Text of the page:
Off the Wall Productions has started their season off strong with the production of The Small Room at the Top of the Stairs. If this show is any hint at what the rest of the season has to bring, then in my opinion, audiences are in for a treat.
There are a lot of things to think about after seeing Outside Mullingar. The new play by John Patrick Shanley (author of the fantastic Doubt) deals with themes of getting older, planning ahead for life, unrequited love, and death. It's a lot to think about for sure, but it's presented in such a light fashion that these themes are only subtly presented to the audience.
The Glass Menagerie is set in the small apartment of the fatherless Wingfield family, comprised of Amanda and her two children, Tom and Laura. Tom spends his days working a job at a shoe factory, scribbling stories and poems whenever he finds time, whilst his mother spends her days peddling magazine subscriptions over the phone to who one can assume are sickly old women. Laura is an anxious young woman with no occupation to speak of.
There's a superstition in the theater world that saying the word "Macbeth" in a theater will lead to something bad happening to the production, rumored because real witches cursed the script. So either the PICT Classic Theatre company was very careful in their rehearsal process or the superstition is a load, because they delivered a great production of Shakespeare's famous tragedy that definitely doesn't seem cursed.
This week begins the second of a three week run for Little Lake Theater’s production of the 2004 play by John Patrick Shanley, Doubt: A Parable. The show, turned movie in 2008, illustrates the struggles of a Bronx parish priest and his effort to bring the Catholic Church to a more modern era with the opposition from the school’s principal. As one could imagine, uncertainty (aka doubt) is the main theme that binds these characters together,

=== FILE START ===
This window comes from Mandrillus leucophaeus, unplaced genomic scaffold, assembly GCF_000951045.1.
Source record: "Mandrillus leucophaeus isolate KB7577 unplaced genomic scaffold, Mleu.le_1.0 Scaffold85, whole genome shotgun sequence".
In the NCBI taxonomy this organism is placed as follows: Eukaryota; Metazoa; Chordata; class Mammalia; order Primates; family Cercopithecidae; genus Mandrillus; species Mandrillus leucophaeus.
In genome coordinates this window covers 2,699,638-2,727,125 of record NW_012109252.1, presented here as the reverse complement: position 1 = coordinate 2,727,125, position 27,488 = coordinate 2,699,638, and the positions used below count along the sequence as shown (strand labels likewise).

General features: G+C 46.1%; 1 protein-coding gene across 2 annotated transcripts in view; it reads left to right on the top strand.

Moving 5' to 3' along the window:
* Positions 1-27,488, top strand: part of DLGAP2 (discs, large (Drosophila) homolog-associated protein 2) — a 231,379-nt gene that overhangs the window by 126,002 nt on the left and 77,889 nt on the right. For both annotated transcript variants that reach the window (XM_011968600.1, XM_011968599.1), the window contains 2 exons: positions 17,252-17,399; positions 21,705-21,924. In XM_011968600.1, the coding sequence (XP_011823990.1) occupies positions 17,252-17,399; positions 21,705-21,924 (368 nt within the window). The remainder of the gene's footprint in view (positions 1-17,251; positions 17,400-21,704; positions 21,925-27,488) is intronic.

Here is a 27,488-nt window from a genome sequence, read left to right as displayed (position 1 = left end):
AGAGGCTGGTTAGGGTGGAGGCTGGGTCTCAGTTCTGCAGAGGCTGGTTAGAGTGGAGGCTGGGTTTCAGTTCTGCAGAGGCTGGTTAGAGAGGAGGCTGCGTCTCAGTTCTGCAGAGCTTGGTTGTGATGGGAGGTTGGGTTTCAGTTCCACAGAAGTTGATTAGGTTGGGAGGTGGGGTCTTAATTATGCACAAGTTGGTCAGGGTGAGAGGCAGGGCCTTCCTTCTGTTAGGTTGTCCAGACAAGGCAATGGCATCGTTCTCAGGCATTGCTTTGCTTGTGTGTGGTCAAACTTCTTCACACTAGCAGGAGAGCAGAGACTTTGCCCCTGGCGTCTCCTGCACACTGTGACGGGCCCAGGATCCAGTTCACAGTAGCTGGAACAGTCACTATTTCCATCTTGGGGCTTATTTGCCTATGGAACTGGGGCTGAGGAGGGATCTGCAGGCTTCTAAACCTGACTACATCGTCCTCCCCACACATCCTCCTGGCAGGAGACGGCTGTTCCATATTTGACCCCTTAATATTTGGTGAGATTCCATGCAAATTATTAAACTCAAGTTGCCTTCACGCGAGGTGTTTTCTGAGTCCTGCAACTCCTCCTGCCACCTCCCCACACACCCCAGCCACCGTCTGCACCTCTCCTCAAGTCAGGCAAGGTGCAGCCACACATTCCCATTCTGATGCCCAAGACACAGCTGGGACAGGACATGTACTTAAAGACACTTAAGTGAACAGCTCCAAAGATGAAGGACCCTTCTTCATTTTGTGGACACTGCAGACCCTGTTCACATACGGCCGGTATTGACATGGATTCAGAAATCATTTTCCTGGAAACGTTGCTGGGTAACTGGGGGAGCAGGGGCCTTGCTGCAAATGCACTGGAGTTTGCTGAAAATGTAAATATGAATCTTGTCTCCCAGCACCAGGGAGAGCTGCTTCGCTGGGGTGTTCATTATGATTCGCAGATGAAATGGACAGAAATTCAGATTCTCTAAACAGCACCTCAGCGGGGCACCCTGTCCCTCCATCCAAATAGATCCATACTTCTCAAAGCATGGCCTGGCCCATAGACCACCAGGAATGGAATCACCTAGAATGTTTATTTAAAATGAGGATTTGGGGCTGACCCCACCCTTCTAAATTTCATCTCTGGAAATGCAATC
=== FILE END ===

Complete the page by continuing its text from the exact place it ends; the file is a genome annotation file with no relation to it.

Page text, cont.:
I grew up on a small farm. It wasn't an "up at the crack of dawn to milk the cows" situation, but I've loaded my share of hay bales into the barn. I was not a true farmer in any definition of the word, but it was hard work. While I moved away and left farming life behind, I can still look back and remember all the sweaty July evenings where I thought we'd never finish loading all those heavy hay bales.
What's my point in this bit of nostalgia? Just that I find actors playing farm people incredibly weird.
Bus stops, those dreadful asylums for awkward stares and weather talk, are not a place of insight, a place of harbor, nor a place for incredibly meaningful conversation. Odd, then, that everybody seems to know everything about each other and yet nothing about life in “Bus Stop,” by William Inge. The play, presented by The Summer Company and directed by Justin Sines, runs on August 28-30 and may be worth your time.
Sitting down to write this review of Parade, the one word I can’t get out of my head is “injustice”. As I watched this fabulous production about a man arrested and charged for a crime he did not commit in 1913, my mind couldn’t help but think about the similar events unfolding in Ferguson, Missouri. Now the cases of Leo Frank and Michael Brown aren’t exactly the same, but the general themes are there: a man is unjustly killed for committing no crime, but rather is a victim of prejudice and racism.
Did you accidentally locate TPS Online Magazine while searching for another site? Here's a link to the Pittsburgh Stage, Inc. Or, maybe you wanted Pittsburgh Stage and Screen? And yes, there are other "Pittsburgh Stage" sites. Still, we are glad you found us!